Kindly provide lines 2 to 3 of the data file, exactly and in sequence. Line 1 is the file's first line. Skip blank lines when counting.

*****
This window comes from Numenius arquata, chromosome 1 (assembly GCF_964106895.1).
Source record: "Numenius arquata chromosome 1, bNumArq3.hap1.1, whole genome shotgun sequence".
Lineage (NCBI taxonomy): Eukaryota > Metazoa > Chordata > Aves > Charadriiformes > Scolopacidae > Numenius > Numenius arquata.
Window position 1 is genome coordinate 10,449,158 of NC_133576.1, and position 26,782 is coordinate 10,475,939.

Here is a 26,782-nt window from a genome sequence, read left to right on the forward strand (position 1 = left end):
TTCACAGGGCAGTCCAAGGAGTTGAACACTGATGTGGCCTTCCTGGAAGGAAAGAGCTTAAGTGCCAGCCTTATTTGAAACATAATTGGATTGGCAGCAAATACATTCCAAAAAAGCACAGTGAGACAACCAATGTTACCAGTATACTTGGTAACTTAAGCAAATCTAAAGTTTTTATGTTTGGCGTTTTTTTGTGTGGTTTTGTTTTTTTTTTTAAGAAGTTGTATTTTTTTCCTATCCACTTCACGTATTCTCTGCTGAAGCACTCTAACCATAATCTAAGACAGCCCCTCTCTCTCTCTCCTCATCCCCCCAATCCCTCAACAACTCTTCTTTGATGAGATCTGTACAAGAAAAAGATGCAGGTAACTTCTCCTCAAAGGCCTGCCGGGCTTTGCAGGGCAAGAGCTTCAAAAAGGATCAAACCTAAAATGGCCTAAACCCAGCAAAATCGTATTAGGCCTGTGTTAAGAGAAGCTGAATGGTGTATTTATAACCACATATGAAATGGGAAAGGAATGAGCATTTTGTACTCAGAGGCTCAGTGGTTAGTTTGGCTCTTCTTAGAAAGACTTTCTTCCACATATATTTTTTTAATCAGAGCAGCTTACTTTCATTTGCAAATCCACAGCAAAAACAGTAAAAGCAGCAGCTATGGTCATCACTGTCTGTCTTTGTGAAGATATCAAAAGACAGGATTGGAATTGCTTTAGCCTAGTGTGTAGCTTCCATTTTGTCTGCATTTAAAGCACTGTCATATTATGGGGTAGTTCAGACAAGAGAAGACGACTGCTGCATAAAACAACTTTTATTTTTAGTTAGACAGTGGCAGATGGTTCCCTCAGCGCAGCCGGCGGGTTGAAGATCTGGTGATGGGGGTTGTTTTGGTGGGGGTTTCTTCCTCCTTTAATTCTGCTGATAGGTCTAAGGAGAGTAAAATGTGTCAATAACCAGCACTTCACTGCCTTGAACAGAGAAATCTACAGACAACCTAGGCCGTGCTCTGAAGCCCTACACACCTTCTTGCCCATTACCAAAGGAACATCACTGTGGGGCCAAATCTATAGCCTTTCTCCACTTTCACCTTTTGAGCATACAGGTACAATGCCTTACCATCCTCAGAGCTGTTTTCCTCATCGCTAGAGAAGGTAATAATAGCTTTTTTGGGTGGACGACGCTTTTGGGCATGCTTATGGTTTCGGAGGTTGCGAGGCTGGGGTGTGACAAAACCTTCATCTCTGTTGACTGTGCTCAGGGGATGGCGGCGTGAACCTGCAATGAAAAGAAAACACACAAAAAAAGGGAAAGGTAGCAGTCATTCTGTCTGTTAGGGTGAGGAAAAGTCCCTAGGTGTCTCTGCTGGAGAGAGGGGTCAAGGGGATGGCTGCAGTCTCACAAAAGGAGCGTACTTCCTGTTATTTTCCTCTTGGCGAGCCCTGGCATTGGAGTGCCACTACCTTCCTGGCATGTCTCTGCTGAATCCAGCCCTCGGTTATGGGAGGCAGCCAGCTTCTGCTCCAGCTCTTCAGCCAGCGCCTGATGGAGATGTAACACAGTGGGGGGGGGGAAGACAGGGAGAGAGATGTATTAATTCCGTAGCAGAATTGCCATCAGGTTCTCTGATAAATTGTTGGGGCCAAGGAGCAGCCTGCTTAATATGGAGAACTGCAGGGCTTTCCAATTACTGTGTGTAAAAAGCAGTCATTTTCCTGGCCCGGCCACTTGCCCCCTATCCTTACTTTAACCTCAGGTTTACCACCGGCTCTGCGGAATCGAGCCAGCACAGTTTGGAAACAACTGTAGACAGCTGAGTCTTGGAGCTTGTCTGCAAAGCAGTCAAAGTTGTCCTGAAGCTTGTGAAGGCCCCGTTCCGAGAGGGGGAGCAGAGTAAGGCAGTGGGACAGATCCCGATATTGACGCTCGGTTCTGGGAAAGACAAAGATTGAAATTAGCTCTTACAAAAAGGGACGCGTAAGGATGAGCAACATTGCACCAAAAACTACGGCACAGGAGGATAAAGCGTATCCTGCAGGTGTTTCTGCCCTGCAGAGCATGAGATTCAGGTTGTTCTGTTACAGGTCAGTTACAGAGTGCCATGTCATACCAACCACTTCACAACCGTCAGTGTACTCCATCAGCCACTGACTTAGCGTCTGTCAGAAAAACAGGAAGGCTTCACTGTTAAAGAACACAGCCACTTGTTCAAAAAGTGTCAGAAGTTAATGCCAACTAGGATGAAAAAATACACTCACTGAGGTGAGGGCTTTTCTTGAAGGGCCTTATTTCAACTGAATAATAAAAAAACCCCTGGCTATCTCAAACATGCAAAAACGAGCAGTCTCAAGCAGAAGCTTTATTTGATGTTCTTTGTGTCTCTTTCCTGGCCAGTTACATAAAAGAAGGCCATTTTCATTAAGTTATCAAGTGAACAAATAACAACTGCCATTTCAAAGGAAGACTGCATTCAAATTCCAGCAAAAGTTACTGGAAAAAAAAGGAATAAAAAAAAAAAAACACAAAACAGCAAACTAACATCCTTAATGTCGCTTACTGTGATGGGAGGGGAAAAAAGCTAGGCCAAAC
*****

Source record: "Numenius arquata chromosome 1, bNumArq3.hap1.1, whole genome shotgun sequence".
Lineage (NCBI taxonomy): Eukaryota > Metazoa > Chordata > Aves > Charadriiformes > Scolopacidae > Numenius > Numenius arquata.